It’s been a strange few years for the Ultraman franchise. First hitting the airwaves in 1966, Tsuburaya Productions’ red-and-silver hero captivated audiences year after year, raising a legacy that endures to this day. But in the interim, their enterprise was beset with legal troubles and financial woes that threatened its livelihood and left its future in international waters uncertain. And so we come to today, where an unauthorized creation based upon a stolen brand is being advertised to the masses, setting a grim precedent for the Ultraman property going forward.
The title’s current standing is merely the end result of a lengthy gauntlet of court battles dating back as early as the mid-1990s, in which two-time Thai collaborator Sompote Saengduenchai (The 6 Ultra-Brothers vs. The Monster Army, Jumborg Ace and Giant) claimed a relative of Ultra creator Eiji Tsuburaya had traded in the rights to the first six Ultra Series (including the original Ultraman and its precursor Ultra Q) for a financial loan. Somehow, despite a towering mountain of evidence to the contrary, including a myriad of incorrect titles and references in documentation (among them, the name of the actual company they were supposedly doing business with), all amid rumors that this transaction took place in the middle of a drunken night out, Saengduenchai’s company Chaiyo Productions was awarded legal rights to the aforementioned titles.
Across this long stretch of years, Chaiyo’s president would frequently boast that he was great friends with Tsuburaya, proudly displaying a portrait of the man in his living room, claiming that Ultraman’s iconic visage had been based upon Thai Buddhist edifices. An assertion which had conveniently been left without support from anyone but Chaiyo. Then came the appearance of three unsanctioned stage show characters known as Ultraman Millennium, Dark Ultraman, and Ultraman Elite. What broke the camel’s back was the creation of Project Ultraman, a new TV series to air in China with a Chaiyo-original Ultra character. They even got Ekin Cheng, star of the popular Hong Kong action film The Storm Riders to join its cast. Suing for plagiarism and copyright infringement, Tsuburaya Productions won this battle, preventing the release of the Cheng vehicle and cementing the ruling that Chaiyo had no legal right to produce its own characters under the Ultra banner.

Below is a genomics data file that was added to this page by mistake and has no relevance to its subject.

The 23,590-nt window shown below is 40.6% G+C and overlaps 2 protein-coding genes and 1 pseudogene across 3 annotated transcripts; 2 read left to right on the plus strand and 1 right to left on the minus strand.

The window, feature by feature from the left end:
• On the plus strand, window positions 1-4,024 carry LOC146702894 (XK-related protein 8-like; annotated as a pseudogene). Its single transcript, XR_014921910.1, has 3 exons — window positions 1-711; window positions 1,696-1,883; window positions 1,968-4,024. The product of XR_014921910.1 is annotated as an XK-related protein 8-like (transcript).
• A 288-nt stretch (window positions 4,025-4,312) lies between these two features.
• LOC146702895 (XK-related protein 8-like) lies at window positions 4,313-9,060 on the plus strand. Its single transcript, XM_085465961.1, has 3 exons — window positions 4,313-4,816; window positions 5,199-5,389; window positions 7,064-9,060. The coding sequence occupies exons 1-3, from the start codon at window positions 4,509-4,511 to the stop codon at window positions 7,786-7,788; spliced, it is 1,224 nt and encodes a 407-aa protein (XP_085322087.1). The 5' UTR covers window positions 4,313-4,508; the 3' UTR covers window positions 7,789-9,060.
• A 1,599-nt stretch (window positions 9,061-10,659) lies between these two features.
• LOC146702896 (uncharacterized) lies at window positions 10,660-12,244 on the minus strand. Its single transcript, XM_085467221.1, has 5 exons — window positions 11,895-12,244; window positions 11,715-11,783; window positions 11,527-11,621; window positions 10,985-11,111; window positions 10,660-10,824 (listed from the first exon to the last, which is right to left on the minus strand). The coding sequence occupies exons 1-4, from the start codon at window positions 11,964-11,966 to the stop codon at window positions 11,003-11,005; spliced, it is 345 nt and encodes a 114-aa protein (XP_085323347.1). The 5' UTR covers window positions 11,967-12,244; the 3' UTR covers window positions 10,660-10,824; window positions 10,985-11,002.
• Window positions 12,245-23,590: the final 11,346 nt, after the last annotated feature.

If the saga had concluded here, we’d say it was about as happy an ending as one could hope for under such dire circumstances, but sadly, this is one epic that got an undeserving sequel. In spite of a previous Supreme Court decision which rested singular copyright holding with Tsuburaya, the Thai Intellectual Property Court and Tokyo District Court ruled against them only a year later, forcing Tsuburaya to pay Chaiyo millions in damages for supposed copyright violation.
We can speculate that the decrease of Ultraman’s reach, the fact that each new series is only half as long as they once were (and their spirited competition in Super Sentai and Kamen Rider continue to be), and a number of other conservative business practices may be the result of a reduced budget after the unceasing, money-draining legal disputes through the decades. Despite the company’s big name, and the glamor of one of Japan’s most recognizable heroes at its center, the House that Ultraman Built may only be enjoying a fraction of the prosperity it was meant to, thanks in no small part to the actions of those that appear, to say the least, untrustworthy.
Which brings us to this. Dragon Force: So Long, Ultraman is the apparent sequel to the animated original that no one knew or cared about until Ultraman’s name was brought into the mix, no doubt kicking and screaming. This collaboration of BluArc Animation, Le Vision Pictures, TIGA Entertainment, and UM Corporation purports to feature “Ultraman” in a “new vision” that they hoped would delight fans. To which many fans responded with a deafening “Nah.”
Through the roar of negative feedback from Ultraman fans across Japan and overseas, Tsuburaya Productions formally stated that this endeavor was not authorized or approved and does not in any way represent the official Ultraman brand. Tsuburaya president Shinichi Oka relayed their intention to fight against this latest threat to their intellectual property, as their conflict with Chaiyo remains ongoing.